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Andrew F. Martz 3/13/2016
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Private. Collaborators only.
“We can no longer see ourselves as separate from the natural world or our technology, but as a part of them, integrated, codependent, and entangled.”
Codependency, in a psychological framework, generally suggests an unhealthy behaviour exhibited by an individual, who gives of oneself to another, at the very expense of oneseself, to satiate an unhealthy fear of abandonment, or as another expression of emotional need, with origins in learned coping mechanisms and survival methods developed in dysfunctional childhood environments, to respond to unmet, fundamental, emotional needs
I can only wonder then, if the author chose this word ‘codependent’ advertanly, or inadvrtantly, to describe the human relationship to this new world of entangled nature and technology?
Where the lines of discipline, relationship, and even existential purpose are blurred, for what exactly is it that nature and technology depend upon each other to achieve?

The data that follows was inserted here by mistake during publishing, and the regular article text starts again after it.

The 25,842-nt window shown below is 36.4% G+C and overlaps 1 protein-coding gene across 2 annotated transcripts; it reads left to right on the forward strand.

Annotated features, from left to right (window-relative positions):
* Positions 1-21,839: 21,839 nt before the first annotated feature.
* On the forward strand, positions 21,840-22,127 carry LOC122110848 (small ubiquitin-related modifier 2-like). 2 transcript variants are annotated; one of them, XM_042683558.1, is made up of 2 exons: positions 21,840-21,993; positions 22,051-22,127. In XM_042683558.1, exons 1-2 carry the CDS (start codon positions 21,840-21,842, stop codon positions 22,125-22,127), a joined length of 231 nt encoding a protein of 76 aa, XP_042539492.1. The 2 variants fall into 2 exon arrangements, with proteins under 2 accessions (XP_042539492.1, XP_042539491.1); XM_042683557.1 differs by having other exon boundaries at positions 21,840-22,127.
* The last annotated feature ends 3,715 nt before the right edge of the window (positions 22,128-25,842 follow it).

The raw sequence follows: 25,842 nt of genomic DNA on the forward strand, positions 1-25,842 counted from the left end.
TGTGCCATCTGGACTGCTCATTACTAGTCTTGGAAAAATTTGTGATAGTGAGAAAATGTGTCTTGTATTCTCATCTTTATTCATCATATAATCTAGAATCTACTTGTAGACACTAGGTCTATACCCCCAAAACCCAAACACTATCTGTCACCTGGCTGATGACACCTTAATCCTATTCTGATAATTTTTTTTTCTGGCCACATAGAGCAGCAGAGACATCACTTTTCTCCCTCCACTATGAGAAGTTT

It is argued by many of those who work in the field of psychology that the illness associated with codependncy can be overcome through self-healing, whether mediated or self-directed, using various tools for overcoming reactionary, subconscious, psychological responses.
A critical question for humans, in the early childhood of this new age, is how do we navigate, negotiate, and direct these entangled relationships of nature, technology, and the human experience, in ways that are functional for us, healthy for us, and which meet our fundamental needs?
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Danny Hillis 7/26/2016
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Private. Collaborators only.
I am not using the term “codependent” in the clinical sense, but our co-dependencies with technology certainly have the potential for becoming pathological. Our co-dependencies with other people and with technology can confer great advantages, but they also come with risks.